Stress and Relaxation

Sleep, Cytokines, and Inflammation

The pro-inflammatory consequences of the lack of sleep

So many of us struggle with sleep, and have difficulties getting enough rest in terms of both time and quality. Whether it be due to nighttime awakenings to care for children or loved ones, a demanding job, or a health condition, sleep problems can cause trouble in many different aspects of our health. We often hear that sleep is healing and restorative, and know this intuitively, but what is the research that supports this?

Effects of sleep deprivation

One way we can learn about the benefits we derive from sleep is from sleep deprivation studies. Sleep deprivation has been shown to be associated with worse performance on cognitive tasks and motor performance,[1],[2] depression, feelings of burnout, decrease in feelings of empathy,[3] increased vulnerability to infection,[4] weight gain,[5] and decreased ability to balance blood sugar levels.[6] In fact, moderate sleep deprivation has been shown to impair both mental and physical performance as much as a blood alcohol content of 0.1%, which in most locations exceeds the legal limit.[7] These findings of course become issues of significant concern in jobs where sleep deprivation is common such as medical residents, emergency room physicians, and military personnel. Although we don’t all fit into these categories, that does not alleviate the importance that healthy sleep has for us all.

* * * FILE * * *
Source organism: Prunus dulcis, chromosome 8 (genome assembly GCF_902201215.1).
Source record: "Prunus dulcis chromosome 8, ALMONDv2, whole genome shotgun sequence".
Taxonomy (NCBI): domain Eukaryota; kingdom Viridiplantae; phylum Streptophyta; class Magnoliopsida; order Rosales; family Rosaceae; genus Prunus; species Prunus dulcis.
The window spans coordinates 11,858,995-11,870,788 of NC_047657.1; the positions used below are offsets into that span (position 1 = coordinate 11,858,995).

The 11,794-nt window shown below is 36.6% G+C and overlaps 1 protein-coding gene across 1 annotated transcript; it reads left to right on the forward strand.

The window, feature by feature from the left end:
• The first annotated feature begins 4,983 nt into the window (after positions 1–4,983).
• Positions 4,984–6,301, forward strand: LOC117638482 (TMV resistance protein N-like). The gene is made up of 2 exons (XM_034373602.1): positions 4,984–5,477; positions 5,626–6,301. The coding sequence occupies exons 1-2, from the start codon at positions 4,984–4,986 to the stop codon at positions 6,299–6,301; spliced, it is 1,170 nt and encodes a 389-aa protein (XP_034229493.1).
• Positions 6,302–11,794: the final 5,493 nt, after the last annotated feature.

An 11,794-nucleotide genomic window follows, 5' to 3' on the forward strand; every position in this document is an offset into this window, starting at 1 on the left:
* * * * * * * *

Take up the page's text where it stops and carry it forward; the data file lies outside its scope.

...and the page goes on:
The pro-inflammatory effects of diminished sleep

Many inflammatory markers and hormones are impacted by sleep and the lack thereof. Many of these have fluctuate throughout the day, and as such the impact of sleep is not surprising.[8] The night-time decrease in the stress hormone cortisol and increase in the calming antioxidant melatonin is well known to be important for quality sleep, but immune and inflammatory mediators such as interleukin (IL)-6 also normally increase at night and induce fatigue.[9]

In fact, moderate sleep deprivation has been shown to impair both mental and physical performance as much as a blood alcohol content of 0.1%, which in most locations exceeds the legal limit.